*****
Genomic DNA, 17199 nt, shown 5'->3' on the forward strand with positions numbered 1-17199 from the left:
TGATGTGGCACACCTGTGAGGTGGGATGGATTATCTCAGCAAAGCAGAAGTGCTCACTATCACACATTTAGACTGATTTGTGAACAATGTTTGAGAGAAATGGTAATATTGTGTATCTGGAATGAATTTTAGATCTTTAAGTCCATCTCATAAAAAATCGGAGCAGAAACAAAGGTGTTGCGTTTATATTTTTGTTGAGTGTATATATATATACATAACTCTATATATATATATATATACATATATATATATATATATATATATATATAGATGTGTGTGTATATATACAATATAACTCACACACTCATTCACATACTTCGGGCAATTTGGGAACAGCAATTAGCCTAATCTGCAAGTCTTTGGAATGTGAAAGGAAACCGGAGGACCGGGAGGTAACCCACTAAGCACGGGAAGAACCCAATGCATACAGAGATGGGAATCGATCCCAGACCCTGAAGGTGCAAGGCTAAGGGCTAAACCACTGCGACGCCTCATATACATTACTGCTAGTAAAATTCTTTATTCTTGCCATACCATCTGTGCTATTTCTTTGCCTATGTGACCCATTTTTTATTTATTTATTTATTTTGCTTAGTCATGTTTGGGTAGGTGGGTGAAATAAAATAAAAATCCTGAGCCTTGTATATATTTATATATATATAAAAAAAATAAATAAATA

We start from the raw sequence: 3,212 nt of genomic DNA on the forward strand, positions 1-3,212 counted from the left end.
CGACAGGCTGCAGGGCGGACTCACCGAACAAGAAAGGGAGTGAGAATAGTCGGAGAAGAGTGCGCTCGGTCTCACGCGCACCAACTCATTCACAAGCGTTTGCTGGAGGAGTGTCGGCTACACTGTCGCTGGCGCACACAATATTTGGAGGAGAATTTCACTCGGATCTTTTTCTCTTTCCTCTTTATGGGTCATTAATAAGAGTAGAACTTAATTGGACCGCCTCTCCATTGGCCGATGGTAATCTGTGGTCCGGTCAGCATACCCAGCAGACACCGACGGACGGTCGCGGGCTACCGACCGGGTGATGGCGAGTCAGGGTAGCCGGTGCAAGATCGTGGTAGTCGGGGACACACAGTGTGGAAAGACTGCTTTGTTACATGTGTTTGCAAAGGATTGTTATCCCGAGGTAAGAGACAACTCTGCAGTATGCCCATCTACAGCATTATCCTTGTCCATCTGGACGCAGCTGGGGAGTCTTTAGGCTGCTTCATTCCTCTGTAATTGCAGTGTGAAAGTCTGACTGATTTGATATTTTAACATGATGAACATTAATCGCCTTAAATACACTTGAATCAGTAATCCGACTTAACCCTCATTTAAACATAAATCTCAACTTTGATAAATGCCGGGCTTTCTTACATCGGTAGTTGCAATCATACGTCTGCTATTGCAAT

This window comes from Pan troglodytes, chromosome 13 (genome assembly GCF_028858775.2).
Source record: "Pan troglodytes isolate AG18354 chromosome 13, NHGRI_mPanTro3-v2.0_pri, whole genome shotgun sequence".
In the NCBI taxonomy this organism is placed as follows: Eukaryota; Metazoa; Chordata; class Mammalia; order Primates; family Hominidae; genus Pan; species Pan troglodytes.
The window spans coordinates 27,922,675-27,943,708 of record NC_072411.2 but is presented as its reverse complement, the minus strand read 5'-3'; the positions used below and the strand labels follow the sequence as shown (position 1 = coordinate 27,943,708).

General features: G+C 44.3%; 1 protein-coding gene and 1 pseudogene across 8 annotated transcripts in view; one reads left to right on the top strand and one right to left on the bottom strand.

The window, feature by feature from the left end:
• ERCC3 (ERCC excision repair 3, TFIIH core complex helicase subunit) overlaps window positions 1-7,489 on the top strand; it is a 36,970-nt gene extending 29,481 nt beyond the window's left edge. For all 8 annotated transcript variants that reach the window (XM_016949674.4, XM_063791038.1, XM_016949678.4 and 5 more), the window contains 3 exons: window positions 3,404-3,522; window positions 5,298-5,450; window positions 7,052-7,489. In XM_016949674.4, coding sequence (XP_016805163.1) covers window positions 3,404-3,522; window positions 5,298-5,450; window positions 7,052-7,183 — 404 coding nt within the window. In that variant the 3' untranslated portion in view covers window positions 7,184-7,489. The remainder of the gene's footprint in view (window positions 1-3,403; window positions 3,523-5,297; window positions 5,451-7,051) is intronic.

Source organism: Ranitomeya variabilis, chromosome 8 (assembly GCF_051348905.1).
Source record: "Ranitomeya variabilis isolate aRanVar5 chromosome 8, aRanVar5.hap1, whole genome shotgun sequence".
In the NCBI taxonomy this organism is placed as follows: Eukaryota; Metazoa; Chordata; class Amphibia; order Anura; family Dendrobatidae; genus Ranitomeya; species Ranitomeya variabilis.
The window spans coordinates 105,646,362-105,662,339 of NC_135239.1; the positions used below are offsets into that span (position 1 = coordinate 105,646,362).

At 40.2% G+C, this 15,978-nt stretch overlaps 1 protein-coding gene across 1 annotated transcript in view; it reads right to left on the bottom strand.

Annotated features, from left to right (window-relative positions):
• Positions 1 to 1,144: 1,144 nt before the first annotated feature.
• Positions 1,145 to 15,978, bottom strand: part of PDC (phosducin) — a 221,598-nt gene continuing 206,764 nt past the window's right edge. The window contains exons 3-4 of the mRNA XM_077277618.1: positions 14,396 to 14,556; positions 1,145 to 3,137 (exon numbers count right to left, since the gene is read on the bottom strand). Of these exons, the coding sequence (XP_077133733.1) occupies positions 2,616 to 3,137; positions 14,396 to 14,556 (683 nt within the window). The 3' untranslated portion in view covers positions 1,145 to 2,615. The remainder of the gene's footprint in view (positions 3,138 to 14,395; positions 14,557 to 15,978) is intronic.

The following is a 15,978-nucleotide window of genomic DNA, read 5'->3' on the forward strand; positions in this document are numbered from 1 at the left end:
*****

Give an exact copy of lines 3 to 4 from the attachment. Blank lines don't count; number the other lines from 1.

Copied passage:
We start from the raw sequence: 3,212 nt of genomic DNA on the forward strand, positions 1-3,212 counted from the left end.
CGACAGGCTGCAGGGCGGACTCACCGAACAAGAAAGGGAGTGAGAATAGTCGGAGAAGAGTGCGCTCGGTCTCACGCGCACCAACTCATTCACAAGCGTTTGCTGGAGGAGTGTCGGCTACACTGTCGCTGGCGCACACAATATTTGGAGGAGAATTTCACTCGGATCTTTTTCTCTTTCCTCTTTATGGGTCATTAATAAGAGTAGAACTTAATTGGACCGCCTCTCCATTGGCCGATGGTAATCTGTGGTCCGGTCAGCATACCCAGCAGACACCGACGGACGGTCGCGGGCTACCGACCGGGTGATGGCGAGTCAGGGTAGCCGGTGCAAGATCGTGGTAGTCGGGGACACACAGTGTGGAAAGACTGCTTTGTTACATGTGTTTGCAAAGGATTGTTATCCCGAGGTAAGAGACAACTCTGCAGTATGCCCATCTACAGCATTATCCTTGTCCATCTGGACGCAGCTGGGGAGTCTTTAGGCTGCTTCATTCCTCTGTAATTGCAGTGTGAAAGTCTGACTGATTTGATATTTTAACATGATGAACATTAATCGCCTTAAATACACTTGAATCAGTAATCCGACTTAACCCTCATTTAAACATAAATCTCAACTTTGATAAATGCCGGGCTTTCTTACATCGGTAGTTGCAATCATACGTCTGCTATTGCAAT